PARIS — Senegal's president on Sunday called for Africa to make room for victims of Haiti's earthquake to restart their lives on the continent from where their ancestors were snatched as slaves.
"The repeated calamities that befall Haiti prompt me to propose a radical solution -- to take measures to create somewhere in Africa... the conditions for Haitians to return," President Abdoulaye Wade told France Info radio.
"They did not choose to go to that island," he added, referring to the mass deportation of African slaves to Haiti, then a French colony, from the 16th century.
"It is our duty to recognise their right to come back to the land of their ancestors."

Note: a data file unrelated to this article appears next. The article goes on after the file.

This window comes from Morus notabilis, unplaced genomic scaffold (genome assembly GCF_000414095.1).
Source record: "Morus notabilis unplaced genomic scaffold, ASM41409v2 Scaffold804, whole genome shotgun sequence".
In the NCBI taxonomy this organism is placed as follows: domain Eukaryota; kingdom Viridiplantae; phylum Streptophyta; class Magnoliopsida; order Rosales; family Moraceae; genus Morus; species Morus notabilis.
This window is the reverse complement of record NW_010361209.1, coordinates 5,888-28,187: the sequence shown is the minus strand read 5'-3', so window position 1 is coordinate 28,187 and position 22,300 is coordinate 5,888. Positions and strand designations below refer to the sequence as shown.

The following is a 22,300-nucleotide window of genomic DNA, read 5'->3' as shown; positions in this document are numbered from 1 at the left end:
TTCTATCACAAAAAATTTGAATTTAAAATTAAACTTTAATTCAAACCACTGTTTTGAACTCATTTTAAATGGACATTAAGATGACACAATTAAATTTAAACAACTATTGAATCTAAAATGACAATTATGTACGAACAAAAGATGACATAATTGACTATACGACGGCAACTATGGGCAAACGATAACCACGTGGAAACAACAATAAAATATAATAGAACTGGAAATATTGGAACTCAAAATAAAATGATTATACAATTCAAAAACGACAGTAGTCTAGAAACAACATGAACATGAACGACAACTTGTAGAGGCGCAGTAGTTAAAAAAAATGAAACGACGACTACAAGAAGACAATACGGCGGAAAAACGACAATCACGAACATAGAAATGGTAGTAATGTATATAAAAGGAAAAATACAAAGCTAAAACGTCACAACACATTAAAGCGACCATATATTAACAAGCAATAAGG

His spokesman Mamadou Bamba Ndiaye gave further details of the proposals.
"If it is just a few people, we will offer them a roof and a patch of land," he told the radio station. "If they come in large numbers, we will give them a whole region."
A massive earthquake struck Haiti on Tuesday, killing tens of thousands of people and leaving more than a million others homeless, according to the Haitian government. The island is also often hit by deadly hurricanes and floods.
"It wouldn't be the first time that former slaves or their descendants were brought back to Africa," said Wade, citing similar measures taken in Liberia.
"Now the problem is to know how, and who will bear the cost."
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